Origin of widowerMiddle English widewer, extended from wedow, widower from Old English widewa, masculine of widewe, widow
A widower at his wife's grave.
The definition of a widower is man whose wife has died and who hasn’t remarried.
An example of a widower was the 10th U.S. president, John Tyler.
A man whose spouse has died and who has not remarried.
Origin of widowerMiddle English widewer from widewe widow ; see widow .
- But he was a widower when he died.
- He married in 1891 Annie Pitcairn, daughter of Harrington Robley, of Glasgow, by whom he had a family; but he was left a widower in 1909.
- The property rights of husband and wife are nearly equal; a wife may hold her property the same as if single, and a widower or a widow is entitled to the use for life of one-third of the real estate of which his or her deceased consort was seized at the time of his or her death.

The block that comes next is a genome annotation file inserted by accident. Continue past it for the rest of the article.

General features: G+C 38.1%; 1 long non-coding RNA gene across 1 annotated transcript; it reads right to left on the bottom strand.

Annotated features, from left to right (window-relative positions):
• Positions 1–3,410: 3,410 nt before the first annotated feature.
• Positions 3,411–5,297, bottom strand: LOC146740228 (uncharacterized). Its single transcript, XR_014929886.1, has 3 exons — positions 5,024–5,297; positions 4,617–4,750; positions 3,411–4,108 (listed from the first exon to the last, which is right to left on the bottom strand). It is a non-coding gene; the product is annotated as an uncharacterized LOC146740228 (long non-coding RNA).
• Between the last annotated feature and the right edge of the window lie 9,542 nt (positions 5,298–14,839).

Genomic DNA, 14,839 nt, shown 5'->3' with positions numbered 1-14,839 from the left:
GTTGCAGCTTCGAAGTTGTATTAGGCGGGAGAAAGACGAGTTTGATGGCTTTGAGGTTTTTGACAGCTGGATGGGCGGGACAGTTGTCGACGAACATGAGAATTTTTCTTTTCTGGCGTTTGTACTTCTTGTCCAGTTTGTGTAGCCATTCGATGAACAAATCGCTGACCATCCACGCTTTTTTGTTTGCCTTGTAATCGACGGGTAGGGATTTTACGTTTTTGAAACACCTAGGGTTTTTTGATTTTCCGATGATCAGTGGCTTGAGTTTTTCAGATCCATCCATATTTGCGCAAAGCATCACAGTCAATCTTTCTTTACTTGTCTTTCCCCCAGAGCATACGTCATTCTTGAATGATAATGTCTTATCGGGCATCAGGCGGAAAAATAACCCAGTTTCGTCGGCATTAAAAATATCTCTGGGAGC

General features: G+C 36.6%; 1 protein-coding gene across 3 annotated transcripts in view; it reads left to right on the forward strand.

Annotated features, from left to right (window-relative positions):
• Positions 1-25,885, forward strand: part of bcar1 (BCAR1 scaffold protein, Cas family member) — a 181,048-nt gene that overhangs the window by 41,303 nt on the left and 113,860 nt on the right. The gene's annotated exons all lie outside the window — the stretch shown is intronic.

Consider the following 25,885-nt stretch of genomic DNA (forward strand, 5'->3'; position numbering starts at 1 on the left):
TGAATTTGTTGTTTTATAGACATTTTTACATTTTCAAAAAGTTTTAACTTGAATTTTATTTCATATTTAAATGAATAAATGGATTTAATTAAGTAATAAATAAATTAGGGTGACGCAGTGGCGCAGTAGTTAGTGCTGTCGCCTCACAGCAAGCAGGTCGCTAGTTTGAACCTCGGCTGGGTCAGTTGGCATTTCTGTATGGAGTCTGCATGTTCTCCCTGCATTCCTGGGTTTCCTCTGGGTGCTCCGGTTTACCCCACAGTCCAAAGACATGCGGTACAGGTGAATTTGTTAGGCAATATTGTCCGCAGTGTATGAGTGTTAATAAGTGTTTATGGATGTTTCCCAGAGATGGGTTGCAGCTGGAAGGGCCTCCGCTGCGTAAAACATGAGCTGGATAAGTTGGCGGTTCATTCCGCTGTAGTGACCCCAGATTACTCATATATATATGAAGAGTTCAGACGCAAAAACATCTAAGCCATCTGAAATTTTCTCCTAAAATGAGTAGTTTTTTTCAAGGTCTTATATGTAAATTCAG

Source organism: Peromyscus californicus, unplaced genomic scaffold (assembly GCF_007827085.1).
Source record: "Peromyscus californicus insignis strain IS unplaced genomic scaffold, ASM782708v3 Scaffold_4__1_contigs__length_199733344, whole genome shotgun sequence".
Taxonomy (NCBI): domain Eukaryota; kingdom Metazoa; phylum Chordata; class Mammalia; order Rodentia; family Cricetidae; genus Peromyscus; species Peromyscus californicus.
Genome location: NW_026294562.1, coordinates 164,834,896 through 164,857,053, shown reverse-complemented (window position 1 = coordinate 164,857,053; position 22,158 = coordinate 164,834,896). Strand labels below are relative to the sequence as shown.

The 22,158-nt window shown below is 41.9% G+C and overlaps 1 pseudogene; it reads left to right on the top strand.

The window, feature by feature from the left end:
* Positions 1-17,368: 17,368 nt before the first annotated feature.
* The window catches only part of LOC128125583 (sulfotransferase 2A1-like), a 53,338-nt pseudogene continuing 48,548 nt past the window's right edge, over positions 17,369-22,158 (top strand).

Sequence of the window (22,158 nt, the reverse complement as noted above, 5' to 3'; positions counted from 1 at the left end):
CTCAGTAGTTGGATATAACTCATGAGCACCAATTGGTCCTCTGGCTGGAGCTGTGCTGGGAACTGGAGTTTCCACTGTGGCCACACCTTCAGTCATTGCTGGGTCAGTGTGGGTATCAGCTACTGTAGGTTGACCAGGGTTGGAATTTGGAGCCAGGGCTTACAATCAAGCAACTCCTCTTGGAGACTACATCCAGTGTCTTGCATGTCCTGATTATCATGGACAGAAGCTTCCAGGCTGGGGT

- Her correspondence in cipher from thence with her English agents abroad, intercepted by Walsingham and deciphered by his secretary, gave eager encouragement to the design for a Spanish invasion of England Under the prince of Parma, - an enterprise in which she would do her utmost to make her son take part, and in case of his refusal would induce the Catholic nobles of Scotland to betray him into the hands of Philip, from whose tutelage he should be released only on her demand, or if after her death he should wish to return, nor then unless he had become a Catholic. But even these patriotic and maternal schemes to consign her child and re-consign the kingdom to the keeping of the Inquisition, incarnate in the widower of Mary Tudor, were superseded by the attraction of a conspiracy against the throne and life of Elizabeth.
- It was for this reason that the name of Leopold of Saxe-Coburg, the widower of Princess Charlotte of England, had not been placed among the candidates in January.